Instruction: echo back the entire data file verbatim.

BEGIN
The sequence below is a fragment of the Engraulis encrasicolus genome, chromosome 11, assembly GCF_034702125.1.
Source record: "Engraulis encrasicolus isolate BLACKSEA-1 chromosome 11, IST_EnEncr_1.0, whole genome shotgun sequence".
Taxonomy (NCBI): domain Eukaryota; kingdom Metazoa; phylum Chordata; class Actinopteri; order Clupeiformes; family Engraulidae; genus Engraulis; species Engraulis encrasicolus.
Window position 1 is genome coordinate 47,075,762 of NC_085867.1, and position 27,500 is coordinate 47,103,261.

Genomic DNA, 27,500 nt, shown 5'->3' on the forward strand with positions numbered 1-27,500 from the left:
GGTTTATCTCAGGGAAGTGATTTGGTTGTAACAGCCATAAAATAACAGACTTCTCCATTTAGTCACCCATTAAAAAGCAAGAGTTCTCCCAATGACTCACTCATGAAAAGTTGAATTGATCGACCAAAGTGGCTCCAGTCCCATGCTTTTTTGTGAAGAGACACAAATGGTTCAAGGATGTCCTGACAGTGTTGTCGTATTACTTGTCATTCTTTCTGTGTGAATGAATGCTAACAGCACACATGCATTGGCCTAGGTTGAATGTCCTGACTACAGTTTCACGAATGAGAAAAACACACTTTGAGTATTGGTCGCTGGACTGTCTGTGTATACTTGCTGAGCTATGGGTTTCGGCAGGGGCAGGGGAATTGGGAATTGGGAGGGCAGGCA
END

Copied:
The sequence below is a fragment of the Engraulis encrasicolus genome, chromosome 11, assembly GCF_034702125.1.
Source record: "Engraulis encrasicolus isolate BLACKSEA-1 chromosome 11, IST_EnEncr_1.0, whole genome shotgun sequence".
Taxonomy (NCBI): domain Eukaryota; kingdom Metazoa; phylum Chordata; class Actinopteri; order Clupeiformes; family Engraulidae; genus Engraulis; species Engraulis encrasicolus.
Window position 1 is genome coordinate 47,075,762 of NC_085867.1, and position 27,500 is coordinate 47,103,261.

Genomic DNA, 27,500 nt, shown 5'->3' on the forward strand with positions numbered 1-27,500 from the left:
GGTTTATCTCAGGGAAGTGATTTGGTTGTAACAGCCATAAAATAACAGACTTCTCCATTTAGTCACCCATTAAAAAGCAAGAGTTCTCCCAATGACTCACTCATGAAAAGTTGAATTGATCGACCAAAGTGGCTCCAGTCCCATGCTTTTTTGTGAAGAGACACAAATGGTTCAAGGATGTCCTGACAGTGTTGTCGTATTACTTGTCATTCTTTCTGTGTGAATGAATGCTAACAGCACACATGCATTGGCCTAGGTTGAATGTCCTGACTACAGTTTCACGAATGAGAAAAACACACTTTGAGTATTGGTCGCTGGACTGTCTGTGTATACTTGCTGAGCTATGGGTTTCGGCAGGGGCAGGGGAATTGGGAATTGGGAGGGCAGGCA